The work of the agency has never been more needed. Chemical fires, explosions, leaks and other harmful incidents continue to occur every few days.  The CSB tends to focus on major incidents, but there are an average of 142 incidents per year on average across the country, and data show there has been no significant decline in incidents for years. And people living near and working at chemical plants pay the price as workers are killed and injured and people in surrounding communities need to shelter in place or to seek medical treatment. And chemical plant disasters often lead to job loss and economic disruption as plants are closed for repair — or permanently.   

Lemos’s Legacy: Failure to Meet the CSB’s Mandate

In her email to the staff, Lemos boasted that she had “contributed significantly to restoring the integrity and efficiency of the CSB in completing its mission. ” But her legacy tells otherwise.

Under her chairpersonship, the small agency hasn’t lived up to its potential.  While reports and recommendations are the CSB’s priority, the agency currently employs only nine investigators, ten fewer than it employed years ago. They’ve made no discernable progress in hiring during her tenure. And the agency has a huge and unprecedented backlog of 20 site investigations. Current investigations include a 2018 Husky Energy Refinery explosion and fire in Superior, Wisconsin, a June 2019 explosion and massive fire at Philadelphia Energy Solutions Inc. oil refinery, and a 2021 LyondellBasell chemical release that killed two workers.

In July 2021, a coalition of 22 chemical safety organizations sent a letter to Lemos with a list of recommendations “to right the path of the CSB and assist in fulfilling the goals of protecting communities, workers, and our planet.” The suggestions included “a plan explaining how CSB will complete each open site investigation, with a target date for issuing final reports and recommendations.” The letter also asked Lemos to issue “a staff recruitment, training, and retention plan” and to request “direct hiring authority” that would accelerate hiring.

The House Energy and Commerce Committee also held an oversight hearing in last September which found that Lemos had made very little progress in moving the agency forward.

A June 15 Houston Chronicle Editorial, noting a recent liquefied natural gas transfer line that explosion at a Freeport LNG facility, laments that Lemos’s resignation:

leaves a leadership vacuum at a time when the agency is woefully short-staffed and behind on its work. It’s also an opportunity for improved leadership, and we urge President Biden to fill her seat quickly….A fully staffed CSB led by an expert in the field of chemical and process safety can be a critical conduit for change for an industry too dangerous to be allowed to police itself.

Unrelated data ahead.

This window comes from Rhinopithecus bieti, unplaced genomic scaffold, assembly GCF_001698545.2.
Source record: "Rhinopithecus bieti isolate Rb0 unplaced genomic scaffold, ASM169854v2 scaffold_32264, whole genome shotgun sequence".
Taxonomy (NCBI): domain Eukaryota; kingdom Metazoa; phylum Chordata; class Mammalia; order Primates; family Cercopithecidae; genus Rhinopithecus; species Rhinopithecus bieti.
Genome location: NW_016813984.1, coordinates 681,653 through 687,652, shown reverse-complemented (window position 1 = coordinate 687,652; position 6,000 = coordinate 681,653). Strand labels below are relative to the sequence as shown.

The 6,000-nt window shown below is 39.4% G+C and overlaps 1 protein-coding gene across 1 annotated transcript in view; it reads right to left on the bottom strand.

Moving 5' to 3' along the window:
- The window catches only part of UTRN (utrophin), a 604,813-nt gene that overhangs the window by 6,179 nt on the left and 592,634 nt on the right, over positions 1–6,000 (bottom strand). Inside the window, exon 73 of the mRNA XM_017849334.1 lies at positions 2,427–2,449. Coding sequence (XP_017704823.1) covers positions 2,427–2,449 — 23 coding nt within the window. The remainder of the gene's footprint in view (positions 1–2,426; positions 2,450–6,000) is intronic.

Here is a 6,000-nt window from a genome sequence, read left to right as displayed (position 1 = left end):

Intimidating Undocumented Workers

During a 2021 investigation into 6 deaths at the Foundation Foods poultry plant in Gainesville, Georgia processing plant after a liquid nitrogen leak, a coalition of 55 workers rights groups acting under the umbrella of the Georgia Immigrants Alliance, sent a letter to the CSB, accusing agency leadership of collaborating with the U.S. Immigration and Customs Enforcement’s (ICE). Because many of the plants workers were undocumented, the groups stated that such discussions raised “serious concerns that the workers and their families at Foundation Food will be threatened and intimidated if they cooperate with federal or state investigators, or that they will be further discouraged from seeking necessary medical care after exposure to hazardous liquid nitrogen.”

CSB’s senior advisor Bruce Walker admitted being in contact with ICE, but denied any conversations with ICE or the Department of Homeland security about undocumented workers at the plant. Nevertheless, CSB investigations depend on the testimony of workers who are familiar with plant operations and workers who are fearful of talking to government investigators are unlikely to be cooperative.

In addition, Walker’s actions reportedly

prompt[ed] an internal uproar among staff who did not sign up to be involved in enforcing immigration laws, but who are focused on the agency’s mission of ensuring safety regardless of their personal political views. One person close to the agency said it is “very disheartening” to agency staff. Another source wrote, “This is causing a large stir among investigators.”

“We do the best we can to protect people and the information they provide,” one person with close ties to the agency said. The contact with ICE is “a kick in the gut regardless of where you stand on immigration. … This ICE thing made us appear to be liars.”


Along with her failure to hire staff and complete reports, Lemos was also accused of misconduct. Last year, the group Public Employees for Environmental Responsibility (PEER), calling her a “complete disaster,” obtained and circulated spending receipts showing Lemos had spent tens of thousands of dollars on expenses including furniture, airfare and hotels.

Her resignation comes as she is facing a slew of Inspector General probes and growing calls for her ouster due to a pattern of misconduct, including, according to PEER: